Jose Zagal presents, "Ethically Notable Videogames: Moral Dilemmas and Gameplay." The implied ethics of most games is, "More points = good." What ethical conditions might exist in a game? Would they make games better? Morally upright gamers want to know.
This is not real. Or is it?
Constantino Olvia takes seriously the unserious in "Fake Rules, Real Fiction: Professional Wrestling and Videogames." Now that you mention it, this sounds like a Crispy Gamer story. Why do we make fake things out of fake things that pretend to be real things? Ouch, my head just hurt itself.
The panel "Making Sense of Game Aesthetics" will hopefully make sense of game aesthetics -- you know, those questions about truth and beauty that people in the fine-art world talk about. And as time goes on, more folks see the same qualities in videogames.
Celia Pearce makes no effort to avoid controversy with her presentation, "Abusing the Player, and Making Them Like it Too!" Oh yeah, it hurts so good. I hope no spanking is involved.
Mike Molesworth expounds in "'How Many Headshots You've Done, Tanks You've Built, or Countries You've Invaded': Achievement as Discursive Practice in Videogame Play." Translation: Game achievements have become their own game and way for gamers to talk to each other.
Ewan Kirkland turns off the lights and goes boo with "Horror Videogames and the Uncanny." Why are some games scary and some just dumb? Perhaps Kirkland can draw back the veil.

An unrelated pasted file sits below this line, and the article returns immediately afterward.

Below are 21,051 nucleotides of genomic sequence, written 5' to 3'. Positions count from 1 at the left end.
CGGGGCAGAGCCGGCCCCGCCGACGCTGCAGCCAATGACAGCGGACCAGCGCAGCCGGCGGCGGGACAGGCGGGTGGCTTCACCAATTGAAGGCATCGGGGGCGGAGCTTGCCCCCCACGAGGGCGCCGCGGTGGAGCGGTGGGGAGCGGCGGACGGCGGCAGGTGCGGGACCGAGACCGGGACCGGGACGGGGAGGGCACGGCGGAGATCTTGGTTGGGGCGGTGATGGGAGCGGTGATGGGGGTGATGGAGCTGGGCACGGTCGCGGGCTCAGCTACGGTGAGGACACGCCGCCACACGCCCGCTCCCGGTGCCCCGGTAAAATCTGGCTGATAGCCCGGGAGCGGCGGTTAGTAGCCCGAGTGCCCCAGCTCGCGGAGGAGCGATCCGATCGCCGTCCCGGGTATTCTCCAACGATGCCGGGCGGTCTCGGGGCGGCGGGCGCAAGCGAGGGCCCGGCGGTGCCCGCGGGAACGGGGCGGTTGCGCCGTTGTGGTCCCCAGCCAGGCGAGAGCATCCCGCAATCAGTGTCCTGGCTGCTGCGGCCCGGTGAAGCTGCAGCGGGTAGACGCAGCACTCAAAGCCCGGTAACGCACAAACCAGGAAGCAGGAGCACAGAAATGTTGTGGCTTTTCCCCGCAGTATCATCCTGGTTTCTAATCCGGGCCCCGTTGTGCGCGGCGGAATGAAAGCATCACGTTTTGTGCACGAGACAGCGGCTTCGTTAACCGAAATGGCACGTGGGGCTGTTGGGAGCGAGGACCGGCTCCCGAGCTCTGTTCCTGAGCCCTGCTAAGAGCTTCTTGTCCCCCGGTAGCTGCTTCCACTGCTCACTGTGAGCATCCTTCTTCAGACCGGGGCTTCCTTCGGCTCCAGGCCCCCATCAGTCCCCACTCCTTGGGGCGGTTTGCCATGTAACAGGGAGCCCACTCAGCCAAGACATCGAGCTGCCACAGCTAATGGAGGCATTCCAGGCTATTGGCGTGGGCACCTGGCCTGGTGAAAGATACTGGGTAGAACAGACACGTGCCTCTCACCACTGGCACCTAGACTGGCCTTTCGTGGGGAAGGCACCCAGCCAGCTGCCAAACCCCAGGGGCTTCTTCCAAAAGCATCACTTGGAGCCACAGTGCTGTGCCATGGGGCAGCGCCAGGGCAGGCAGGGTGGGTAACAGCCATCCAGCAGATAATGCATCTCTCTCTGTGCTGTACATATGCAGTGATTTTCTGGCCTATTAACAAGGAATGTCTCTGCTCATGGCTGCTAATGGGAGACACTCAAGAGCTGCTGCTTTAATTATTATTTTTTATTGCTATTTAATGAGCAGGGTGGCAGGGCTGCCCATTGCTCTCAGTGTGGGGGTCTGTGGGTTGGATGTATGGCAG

And Mark Eyles offers, "Using an RFID Game to Phenomenologically Test a Theoretical Systemic Model for Describing Ambient Games." Translation: WTF? I have no idea what he is talking about. And that is the best reason of all to attend a game-studies conference or read the abundant research. Someone, somewhere is doing something brand-new and filled with promise.
No, it's not a snappy name. It's the name of an academic organization, duh.
With three international conferences under its belt, and the fourth in full swing, the academic study of videogames seems to be here to stay. Hundreds of game researchers scattered across disciplines as varied as political science, economics, business and the arts dip into the subject of games and why we play them.
So why all the fuss? Why all the fancy words? Will this really help the game makers make better games? In a single question, "Why study games?"
"Because they are a popular and influential contemporary medium, yet we don't fully understand them, or what influence they are exerting on culture, "says Ian Bogost, a researcher and game maker from Georgia Tech and a keynote speaker at the conference.
Thanks Professor. See you in class.
David is in London this week to cover and participate in the Digital Games Research Association conference. He is co-leading the panel: "You Played That? Game Studies Meets Game Criticism," exploring the overlaps between journalistic criticism and academic criticism of games. He will be blogging about the conference during the week, bringing home hard-hitting commentary from the front lines of the Ivory Tower.